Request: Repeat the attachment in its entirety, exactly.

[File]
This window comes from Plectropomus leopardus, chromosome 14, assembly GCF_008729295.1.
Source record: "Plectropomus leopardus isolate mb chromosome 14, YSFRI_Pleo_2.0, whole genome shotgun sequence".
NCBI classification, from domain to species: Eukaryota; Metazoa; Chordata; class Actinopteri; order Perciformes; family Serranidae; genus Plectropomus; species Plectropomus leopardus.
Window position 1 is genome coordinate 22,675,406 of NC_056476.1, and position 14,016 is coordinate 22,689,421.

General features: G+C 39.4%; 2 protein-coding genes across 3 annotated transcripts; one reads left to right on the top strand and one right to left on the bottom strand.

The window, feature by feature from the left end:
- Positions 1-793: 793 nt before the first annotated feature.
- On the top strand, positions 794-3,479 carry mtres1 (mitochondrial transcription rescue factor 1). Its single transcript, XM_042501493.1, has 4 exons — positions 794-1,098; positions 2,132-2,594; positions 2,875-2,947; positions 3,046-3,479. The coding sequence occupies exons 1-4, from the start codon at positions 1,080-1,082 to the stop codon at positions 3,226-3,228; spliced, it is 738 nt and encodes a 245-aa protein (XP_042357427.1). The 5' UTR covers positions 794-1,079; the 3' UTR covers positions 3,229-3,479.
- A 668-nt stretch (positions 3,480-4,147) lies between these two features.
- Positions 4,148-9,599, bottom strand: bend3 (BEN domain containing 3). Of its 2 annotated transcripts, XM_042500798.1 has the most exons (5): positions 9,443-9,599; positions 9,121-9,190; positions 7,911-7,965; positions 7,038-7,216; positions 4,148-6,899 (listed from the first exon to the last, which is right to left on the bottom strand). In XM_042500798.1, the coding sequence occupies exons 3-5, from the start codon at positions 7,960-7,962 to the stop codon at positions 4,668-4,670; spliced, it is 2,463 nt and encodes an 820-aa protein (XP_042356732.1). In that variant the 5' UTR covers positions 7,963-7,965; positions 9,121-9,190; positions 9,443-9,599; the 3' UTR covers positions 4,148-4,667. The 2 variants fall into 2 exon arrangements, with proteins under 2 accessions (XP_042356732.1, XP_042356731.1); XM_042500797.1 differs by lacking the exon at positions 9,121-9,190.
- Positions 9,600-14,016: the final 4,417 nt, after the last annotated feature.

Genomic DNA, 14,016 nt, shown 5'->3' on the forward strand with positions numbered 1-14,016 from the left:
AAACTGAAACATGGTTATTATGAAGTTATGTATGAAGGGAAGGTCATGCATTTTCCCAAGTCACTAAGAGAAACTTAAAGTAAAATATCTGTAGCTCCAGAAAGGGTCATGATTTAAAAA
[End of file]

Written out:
This window comes from Plectropomus leopardus, chromosome 14, assembly GCF_008729295.1.
Source record: "Plectropomus leopardus isolate mb chromosome 14, YSFRI_Pleo_2.0, whole genome shotgun sequence".
NCBI classification, from domain to species: Eukaryota; Metazoa; Chordata; class Actinopteri; order Perciformes; family Serranidae; genus Plectropomus; species Plectropomus leopardus.
Window position 1 is genome coordinate 22,675,406 of NC_056476.1, and position 14,016 is coordinate 22,689,421.

General features: G+C 39.4%; 2 protein-coding genes across 3 annotated transcripts; one reads left to right on the top strand and one right to left on the bottom strand.

The window, feature by feature from the left end:
- Positions 1-793: 793 nt before the first annotated feature.
- On the top strand, positions 794-3,479 carry mtres1 (mitochondrial transcription rescue factor 1). Its single transcript, XM_042501493.1, has 4 exons — positions 794-1,098; positions 2,132-2,594; positions 2,875-2,947; positions 3,046-3,479. The coding sequence occupies exons 1-4, from the start codon at positions 1,080-1,082 to the stop codon at positions 3,226-3,228; spliced, it is 738 nt and encodes a 245-aa protein (XP_042357427.1). The 5' UTR covers positions 794-1,079; the 3' UTR covers positions 3,229-3,479.
- A 668-nt stretch (positions 3,480-4,147) lies between these two features.
- Positions 4,148-9,599, bottom strand: bend3 (BEN domain containing 3). Of its 2 annotated transcripts, XM_042500798.1 has the most exons (5): positions 9,443-9,599; positions 9,121-9,190; positions 7,911-7,965; positions 7,038-7,216; positions 4,148-6,899 (listed from the first exon to the last, which is right to left on the bottom strand). In XM_042500798.1, the coding sequence occupies exons 3-5, from the start codon at positions 7,960-7,962 to the stop codon at positions 4,668-4,670; spliced, it is 2,463 nt and encodes an 820-aa protein (XP_042356732.1). In that variant the 5' UTR covers positions 7,963-7,965; positions 9,121-9,190; positions 9,443-9,599; the 3' UTR covers positions 4,148-4,667. The 2 variants fall into 2 exon arrangements, with proteins under 2 accessions (XP_042356732.1, XP_042356731.1); XM_042500797.1 differs by lacking the exon at positions 9,121-9,190.
- Positions 9,600-14,016: the final 4,417 nt, after the last annotated feature.

Genomic DNA, 14,016 nt, shown 5'->3' on the forward strand with positions numbered 1-14,016 from the left:
AAACTGAAACATGGTTATTATGAAGTTATGTATGAAGGGAAGGTCATGCATTTTCCCAAGTCACTAAGAGAAACTTAAAGTAAAATATCTGTAGCTCCAGAAAGGGTCATGATTTAAAAA